A while back I was welcomed to the office by a vCenter Server Appliance critical health alert, specifically, ‘The /storage/log filesystem is out of disk space or inodes’. This error is usually due to a failed automated log clean-up process, so in this article I detail how to implement a temporary ‘get out of jail’ fix, followed by a more permanent fix with the identification of the offending files and how to tidy them up.
Firstly, let’s take a look at the file system itself in order to confirm our UI findings. SSH onto the VCSA appliance and enter BASH, then list all available file systems via the df -h command. From the below screenshot the UI warning has been confirmed, specifically, the file system in question has been completely consumed.
The ‘Get Out of Jail’ Temporary Fix
In the unfortunate event that this issue is preventing you from accessing vCenter, we can implement a quick fix by extending the affected disk. Note, this is a quick fix only and should be implemented to restore vCenter access only. This should not be relied on as a permanent resolution.
As we have already identified the problematic disk, jump over to the vSphere client and extend the disk in question (you call by how much, but in my environment, I’ve added an additional 5 GB). This leaves us the final task of initiating the extension and enabling the VCSA to see the additional space. Depending on your VCSA version, there are two options:
vpxd_servicecfg storage lvm autogrow
VCSA v6.5 and 6.7
Lastly, list all file systems to confirm the extension has been realised.
So, we’re out of jail, but we still have an offending consumer. In my instance, checking within the file system identified a number of large log files. These hadn’t been cleared automatically by the VCSA so a manual intervention was required. Specifically, the removal of localhost_access_log, vmware-identity-sts, and vmware-identity-sts-perf logs was required. These can be removed via the below command.
Following the removal, another df -h show’s we’re back in business.
Lastly, and in this instance, restart the Security Token Service to initiate the creation of new log files.
service vmware-stsd restart
For this specific issue, please see VMware KB article 2143565, however, if in doubt, do call upon the VMware Support. The team will be able to assist you in identifying the offending files/directories which can be safely removed.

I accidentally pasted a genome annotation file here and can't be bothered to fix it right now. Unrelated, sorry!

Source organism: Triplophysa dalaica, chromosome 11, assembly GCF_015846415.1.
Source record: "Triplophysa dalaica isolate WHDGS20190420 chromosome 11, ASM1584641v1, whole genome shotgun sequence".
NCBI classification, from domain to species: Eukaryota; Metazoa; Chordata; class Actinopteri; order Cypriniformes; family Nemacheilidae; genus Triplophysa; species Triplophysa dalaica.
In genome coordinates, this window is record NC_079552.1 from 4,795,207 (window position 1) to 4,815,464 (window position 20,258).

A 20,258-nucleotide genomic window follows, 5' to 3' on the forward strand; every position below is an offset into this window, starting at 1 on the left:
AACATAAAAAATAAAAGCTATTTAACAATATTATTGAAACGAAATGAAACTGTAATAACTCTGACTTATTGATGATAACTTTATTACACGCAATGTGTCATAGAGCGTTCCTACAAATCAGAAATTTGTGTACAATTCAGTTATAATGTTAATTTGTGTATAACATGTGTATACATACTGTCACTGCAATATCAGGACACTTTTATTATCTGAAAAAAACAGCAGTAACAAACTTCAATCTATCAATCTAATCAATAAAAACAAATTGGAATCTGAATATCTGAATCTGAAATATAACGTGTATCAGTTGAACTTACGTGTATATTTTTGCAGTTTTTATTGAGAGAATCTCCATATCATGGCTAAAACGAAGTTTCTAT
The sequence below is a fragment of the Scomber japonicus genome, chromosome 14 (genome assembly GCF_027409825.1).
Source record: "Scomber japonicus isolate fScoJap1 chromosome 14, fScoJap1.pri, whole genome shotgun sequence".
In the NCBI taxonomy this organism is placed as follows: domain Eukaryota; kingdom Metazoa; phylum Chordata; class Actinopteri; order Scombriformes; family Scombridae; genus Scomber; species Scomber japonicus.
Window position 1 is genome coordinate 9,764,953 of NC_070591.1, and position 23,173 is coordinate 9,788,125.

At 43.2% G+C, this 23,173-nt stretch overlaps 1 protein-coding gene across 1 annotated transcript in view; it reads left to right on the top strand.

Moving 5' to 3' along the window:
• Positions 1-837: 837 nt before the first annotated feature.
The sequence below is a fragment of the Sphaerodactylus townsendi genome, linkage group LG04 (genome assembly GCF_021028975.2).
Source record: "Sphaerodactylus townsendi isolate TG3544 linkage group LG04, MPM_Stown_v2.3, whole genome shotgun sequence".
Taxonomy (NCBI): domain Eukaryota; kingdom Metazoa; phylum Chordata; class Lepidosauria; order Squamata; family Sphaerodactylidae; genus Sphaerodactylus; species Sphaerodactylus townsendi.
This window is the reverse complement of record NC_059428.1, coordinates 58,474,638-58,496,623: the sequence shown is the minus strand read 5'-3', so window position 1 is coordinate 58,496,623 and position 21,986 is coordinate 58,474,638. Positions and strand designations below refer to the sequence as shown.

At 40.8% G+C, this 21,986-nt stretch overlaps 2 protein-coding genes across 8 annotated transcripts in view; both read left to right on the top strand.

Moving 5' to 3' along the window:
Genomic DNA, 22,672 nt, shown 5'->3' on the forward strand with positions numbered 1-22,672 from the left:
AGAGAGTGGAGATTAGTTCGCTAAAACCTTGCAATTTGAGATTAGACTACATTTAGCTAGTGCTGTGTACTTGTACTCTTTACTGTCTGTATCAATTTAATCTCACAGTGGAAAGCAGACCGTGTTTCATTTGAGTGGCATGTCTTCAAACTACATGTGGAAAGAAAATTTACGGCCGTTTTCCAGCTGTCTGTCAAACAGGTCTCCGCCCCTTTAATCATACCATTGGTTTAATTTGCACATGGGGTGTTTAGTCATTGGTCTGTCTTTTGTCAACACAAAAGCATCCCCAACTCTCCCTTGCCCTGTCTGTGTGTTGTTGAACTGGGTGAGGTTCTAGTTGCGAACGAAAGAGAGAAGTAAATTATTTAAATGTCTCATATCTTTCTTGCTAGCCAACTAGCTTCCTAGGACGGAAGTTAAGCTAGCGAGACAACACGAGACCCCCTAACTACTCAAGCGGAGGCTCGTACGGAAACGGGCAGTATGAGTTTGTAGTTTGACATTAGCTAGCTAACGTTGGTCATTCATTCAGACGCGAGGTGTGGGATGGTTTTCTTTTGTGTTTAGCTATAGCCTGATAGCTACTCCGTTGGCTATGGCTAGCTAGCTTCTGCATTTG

olso works on vcenter appliance 6.7
This saved me. Thank you for publishing this. I didn’t realize that the one mount of drives could bring a company down!
It’s always the little things!
Great post – got us out of a serious jam. We could not power on VMs because of the log files “stuck” in the SSO directory
Glad to hear it helped Bryan. Like you, I experienced this the ‘bad way’.
Great article and thank you. Following your article I was able to free up 4% of space. I was wondering what else I can safely remove? Thank you
localhost:/storage/log # df -h
Filesystem Size Used Avail Use% Mounted on
/dev/sda3 11G 6.1G 4.1G 60% /
udev 4.0G 164K 4.0G 1% /dev
tmpfs 4.0G 44K 4.0G 1% /dev/shm
/dev/sda1 128M 41M 81M 34% /boot
/dev/mapper/core_vg-core 25G 7.2G 17G 31% /storage/core
/dev/mapper/log_vg-log 9.9G 8.9G 475M 96% /storage/log
/dev/mapper/db_vg-db 9.9G 304M 9.1G 4% /storage/db
/dev/mapper/dblog_vg-dblog 5.0G 267M 4.5G 6% /storage/dblog
/dev/mapper/seat_vg-seat 9.9G 507M 8.9G 6% /storage/seat
/dev/mapper/netdump_vg-netdump 1001M 18M 932M 2% /storage/netdump
/dev/mapper/autodeploy_vg-autodeploy 9.9G 151M 9.2G 2% /storage/autodeploy
/dev/mapper/invsvc_vg-invsvc 5.0G 168M 4.6G 4% /storage/invsvc
localhost:/storage/log # du -h
Great news Michael! This post has certainly been interesting to follow in terms of replies. Remember though, this is only a get of jail card. Once you’ve got your VCSA back up and running, I’d suggest logging a support call with GSS (if you haven’t already) to finalise the issue. Also, the following KB might help further – https://kb.vmware.com/s/article/2143565.